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On Sat, 7 Apr 2007 18:55:44 -0400, Scott Braaten <[log in to unmask]> wrote:

>3 day stake total is over 20" I believe.  

First, a quick summary of the past 6 days at the Mount Mansfield
stake...remember these are 24 hour measurements and the NWS does four, 6-hr
totals and adds them together.  I bet had this taken place at the BTV
airport, the number would probably be over 40" measuring that way and not
allowing for any April settling.

Wed...3.0"
Thur...10.0"
Fri...7.5"
Sat...1.0"
Sun...8.0" 
Mon...5.0"
Total...34.5"

Not bad. This morning it is lightly snowing in Burlington (flurries) but
looks like it could still be accumulating in the northern Greens.  That
train of snow showers is aimed right at Smugglers Notch and some of the
heavier showers have been tracking right over RT 108 in the Notch (road west
of the 'M' in Morrisville near the county line, for the out of staters).
http://tinyurl.com/2ccjfo

UPDATE ON WED NIGHT-FRIDAY
Short Version...Low pressure tracks along the SNE coast and ENE into the
Gulf of Maine providing a period of accumulating snows late Wednesday night
into Thursday afternoon.  Amounts in the Champlain valley look similar to
the last event, and amounts in the mountains are currently looking like
6-12" before the upslope machine gets turned on for Thursday night and
Friday...totaling a potential, lets call it 8-16" from Killington northward,
by Saturday starting bell.

Discussion...
The models are converging on a track that takes a primary low up towards
northern Illinois and Indiana.  However, with the upper level H5 low cutting
off in this region, the jet stream tightens as it is forced south of this
feature.  Once it gets past the upper level low, the jet stream winds
diverge which will cause surface air to rise into the void left by the upper
level divergence.  The net result is another surface low spawns somewhere in
the mid-Atlantic and likely tracks near the SNE coastline, ENE, into the
Gulf of ME.  We are again left in the cold sector to the north of the track
(actually, significant snow is possible as far south as I-90 in the
Berkshires and northern Catskills).  With liquid amounts ranging from over
1" as far north as Burlington and points NE on the NAM (snow graphic gives
VT a general 6-12" on this model, with a little more along the spine), to
around a half inch on the GFS, we should see some accumulating snow even in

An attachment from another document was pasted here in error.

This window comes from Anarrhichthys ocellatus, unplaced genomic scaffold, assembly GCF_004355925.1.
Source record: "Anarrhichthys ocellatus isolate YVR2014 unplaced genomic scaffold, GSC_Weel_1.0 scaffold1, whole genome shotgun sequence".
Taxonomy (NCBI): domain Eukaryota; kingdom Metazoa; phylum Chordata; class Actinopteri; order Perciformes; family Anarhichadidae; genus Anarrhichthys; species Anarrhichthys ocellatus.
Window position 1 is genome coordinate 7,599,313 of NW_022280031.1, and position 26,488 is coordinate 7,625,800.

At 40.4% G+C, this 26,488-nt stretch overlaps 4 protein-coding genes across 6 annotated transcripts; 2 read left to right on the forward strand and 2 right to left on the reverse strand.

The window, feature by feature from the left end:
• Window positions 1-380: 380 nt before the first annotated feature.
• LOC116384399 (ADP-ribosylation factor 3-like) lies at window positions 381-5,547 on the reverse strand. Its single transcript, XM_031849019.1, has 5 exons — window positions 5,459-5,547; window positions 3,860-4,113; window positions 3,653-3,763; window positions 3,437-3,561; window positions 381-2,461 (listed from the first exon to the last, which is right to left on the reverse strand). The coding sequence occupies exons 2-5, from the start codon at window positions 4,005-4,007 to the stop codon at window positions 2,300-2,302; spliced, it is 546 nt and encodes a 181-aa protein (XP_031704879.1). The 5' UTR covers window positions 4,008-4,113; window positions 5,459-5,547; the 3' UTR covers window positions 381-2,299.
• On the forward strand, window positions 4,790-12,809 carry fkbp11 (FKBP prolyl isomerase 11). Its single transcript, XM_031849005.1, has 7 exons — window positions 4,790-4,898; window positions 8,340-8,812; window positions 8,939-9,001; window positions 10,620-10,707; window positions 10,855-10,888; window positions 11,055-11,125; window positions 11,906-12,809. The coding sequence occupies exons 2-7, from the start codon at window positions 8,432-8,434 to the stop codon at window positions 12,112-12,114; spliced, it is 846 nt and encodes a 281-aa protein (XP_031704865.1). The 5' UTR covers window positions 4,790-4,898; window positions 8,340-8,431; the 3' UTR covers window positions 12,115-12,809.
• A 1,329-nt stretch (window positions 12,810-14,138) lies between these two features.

the Champlain Valley.  The model output on both American models yields all
snow for the North Country and snow above 1,000ft down in the
Catskills/Berkshires/SVT.  The EURO, UKMET, and Canadian are all roughly in
accordance with this solution so confidence is growing for at least a
moderate event (widespread 4"+) with significant amounts (8"+) along the
Green Mountain Spine and eastward.  Looks similar in some regards to the
last system except the upslope snowfall in VT will only last one day instead
of four.  Needless to say, if it snows 4-8" between 3am-3pm Thursday in the
Greens and then upslope takes over late on Thursday, well into Friday, we
could see amounts of over a foot by Saturday morning at the resorts.

Certainly will not be like this last snowfall event, but another foot with
no real warm-up before it means the snowpack will continue to grow through
the end of the week.  I've been very encouraged by the past 4-6 model runs
on this one.

-Scott 

>And next week looks interesting to say the least as this latest storm acts as a
>block and the next one will try to run up into the Ohio Valley before
>another low forms along the coast and pumps copious moisture into an
>atmosphere with sub-freezing summit temps.  Looks warmer than this last
>system and I doubt valleys see any accums, but the overall set-up looks nice
>for another major high terrain (2K feet) snowstorm with snow levels
>collapsing towards the end.  With total QPF in the 1-3" range, we could be
>looking at a day or two of pounding rain in the valley but heavy wet snow
>down to elevations like App Gap or the Bolton base village.  Time frame is
>Wed-Fri for this one.

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